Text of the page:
Music question

(17 Posts)
itsallaboutiandme Sat 16-Mar-13 08:26:18

I apologise first but I have no knowledge of music, never studied a musical instrument, only played a recorder a couple of times.

If my ds has achieved grade 3 in drums in a period of 18 months (where he's only been taught for 30 mins a week at school, no extra practice and only during term time). Is this average achievement or above average.

I think this is fair achievement, how old is he?
I would have to ask how much more would he be achieving if he practiced regularly?

itsallaboutiandme Sat 16-Mar-13 08:40:39

Thanks for answering. He's 10.

NicholasTeakozy Sat 16-Mar-13 09:15:06

The coordination required to be a drummer is unbelievable. Not only does your hand-eye coordination need to be spot on, you have to be able to move all four limbs independently of each other. So to get to grade 3 in 18 months with only 30 minutes practice a week is pretty bloody good. Imagine if he practices for an hour a day!

If you're worried about space there is a flat pack drum kit (look up the Fabulous Fezheads). It folds away to the size of a luggage case and sounds pretty good. I've played it and it feels and sounds like a normal kit, but you need less space and it sets up in moments as opposed to an hour.

itsallaboutiandme Sat 16-Mar-13 10:40:09

Thanks Nicholas. I have promised ds a drum kit in July. I never looked at it the way you have put it re hand eye co-ordination and using all four limbs. That's very accurate.

Part of my reason for asking is to see whether it is something an appeal panel would take seriously as I would like him to go to a secondary which specialises in music as it offers great music opportunities.

Just interested to know whether the panel would laugh at me or see whether I had a point.

titchy Sat 16-Mar-13 11:31:14

Grade 3 (Rockschool?) in year 6 with no practice would certainly demonstrate an abililiy worthy of a particular school and an appeal panel should recognise this. Buy yourself some ear muffs in the summer grin

MTSgroupie Sat 16-Mar-13 11:32:02

I have no experience of specialist music schools but if you are talking about standard selective schools then they tend to look for kids with traditional orchestra-type string and wind instruments.

You would definitely have a point to make to a panel, percussion requires a very particular set of skills, to make such progress in a relatively short time from very limited hours is showing great potential
I would say that he would be of benefit to a school's music department, if they declare a speciality then they are bound by that to support talent

itsallaboutiandme Sat 16-Mar-13 19:49:18

Thank-you so much everyone. Your responses (and ds' drum teacher's supporting letter) have definitely given me the confidence I need to fight my corner in the appeal.

titchy - it's not a selective, just a very over subscribed brilliant academy that specialises in music and languages. Just a bit worried that other children might be at Grade 5 or 6!

I feel a bit blush that I have not noticed his talent! Only became apparent when I spoke to his drum teacher! I blame my lack of music background and no distinguishing of what instrument is playing when I listen to music.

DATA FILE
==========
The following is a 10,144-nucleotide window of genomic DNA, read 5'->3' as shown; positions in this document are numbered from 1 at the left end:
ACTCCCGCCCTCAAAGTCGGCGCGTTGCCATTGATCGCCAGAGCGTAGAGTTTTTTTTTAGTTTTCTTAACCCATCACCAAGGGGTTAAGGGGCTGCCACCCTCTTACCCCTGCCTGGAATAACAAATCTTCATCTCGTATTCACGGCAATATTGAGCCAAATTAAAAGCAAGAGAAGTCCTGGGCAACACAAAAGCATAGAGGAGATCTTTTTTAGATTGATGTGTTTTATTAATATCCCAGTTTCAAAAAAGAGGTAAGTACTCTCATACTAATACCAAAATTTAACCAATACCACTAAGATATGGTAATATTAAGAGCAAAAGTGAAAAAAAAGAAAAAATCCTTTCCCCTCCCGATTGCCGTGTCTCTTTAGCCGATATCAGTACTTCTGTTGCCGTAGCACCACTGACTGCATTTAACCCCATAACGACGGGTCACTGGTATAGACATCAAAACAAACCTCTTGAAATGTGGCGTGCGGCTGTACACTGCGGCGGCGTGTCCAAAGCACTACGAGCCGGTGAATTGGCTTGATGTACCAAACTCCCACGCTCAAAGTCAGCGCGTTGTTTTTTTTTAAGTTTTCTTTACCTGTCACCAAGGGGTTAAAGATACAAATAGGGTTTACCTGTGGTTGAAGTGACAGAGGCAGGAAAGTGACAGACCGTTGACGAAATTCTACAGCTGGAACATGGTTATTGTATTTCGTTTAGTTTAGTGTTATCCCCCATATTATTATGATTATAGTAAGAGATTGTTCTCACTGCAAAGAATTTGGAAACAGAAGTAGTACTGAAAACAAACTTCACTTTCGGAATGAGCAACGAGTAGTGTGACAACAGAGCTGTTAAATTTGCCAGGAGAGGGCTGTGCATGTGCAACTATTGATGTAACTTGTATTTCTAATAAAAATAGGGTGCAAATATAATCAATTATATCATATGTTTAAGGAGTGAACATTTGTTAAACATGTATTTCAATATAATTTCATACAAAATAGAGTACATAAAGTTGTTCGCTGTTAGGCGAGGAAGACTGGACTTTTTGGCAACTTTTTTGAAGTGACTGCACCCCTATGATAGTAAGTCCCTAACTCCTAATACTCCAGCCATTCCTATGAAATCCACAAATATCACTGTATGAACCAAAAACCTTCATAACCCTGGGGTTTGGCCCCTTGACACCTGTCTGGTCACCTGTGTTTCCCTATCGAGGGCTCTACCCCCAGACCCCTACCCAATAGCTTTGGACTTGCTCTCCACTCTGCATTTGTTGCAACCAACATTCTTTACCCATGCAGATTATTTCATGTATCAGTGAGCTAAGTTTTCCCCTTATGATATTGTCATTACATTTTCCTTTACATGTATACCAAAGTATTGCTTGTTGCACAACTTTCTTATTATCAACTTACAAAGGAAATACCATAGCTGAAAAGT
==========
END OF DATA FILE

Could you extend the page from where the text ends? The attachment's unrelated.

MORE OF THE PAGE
senua Sun 17-Mar-13 14:47:24

I do hope that your pitch is not going to be "he's very good considering that he doesn't practise much." wink
I think that if you were going for an independent school scholarship then you would be talking about Grade 5. In the first instrument - they would be expecting another instrument, too!

MTSgroupie Sun 17-Mar-13 15:30:46

senua - the OP mentioned grounds for appeal so I suspect that we are talking about a state school.

HarrietSchulenberg Sun 17-Mar-13 15:33:59

Don't think OP mentioned scholarship and grade 3 in such a short time is pretty damned good.

senua Sun 17-Mar-13 15:45:05

I can read, thank you! I was just pointing out what sort of level the competition will be at. Grade 3 is very good but there are other very,very good people out there and I bet that they would like to be at the oversubscribed brilliant academy too.

MTSgroupie Sun 17-Mar-13 16:43:20

Apparently you can't sensua. The OP didn't get allocated the state school that she wanted. She is now hoping to appeal the decision. As far as I can tell, it has nothing to do with scholarships

itsallaboutiandme Sun 17-Mar-13 19:10:36

Thank-you all so much for your replies. No, it is definitely not a scholarship. We didn't get any of our preferences for secondary schools and have (randomly) been allocated a poor school out of town. Ds is my first and I am learning lots of lessons with him!

I am dreading them telling me at the appeal that there are other better graded children and in two instruments and not just one but I will just have to see. There are other (strong) grounds for appeal too so it's not all hanging off the musical side of things. However the more points the better (I am told).

senua Sun 17-Mar-13 19:52:29

I thought that it might be one of those schools that select 10% based on their specialism and you were trying that route.

There are other (strong) grounds for appeal

That's good. Is it worth starting a new thread with a title to catch the eye of the admissions / appeals specialists on here? - they give very good advice.

itsallaboutiandme Sun 17-Mar-13 20:05:55

Thanks Senua. I might try that.

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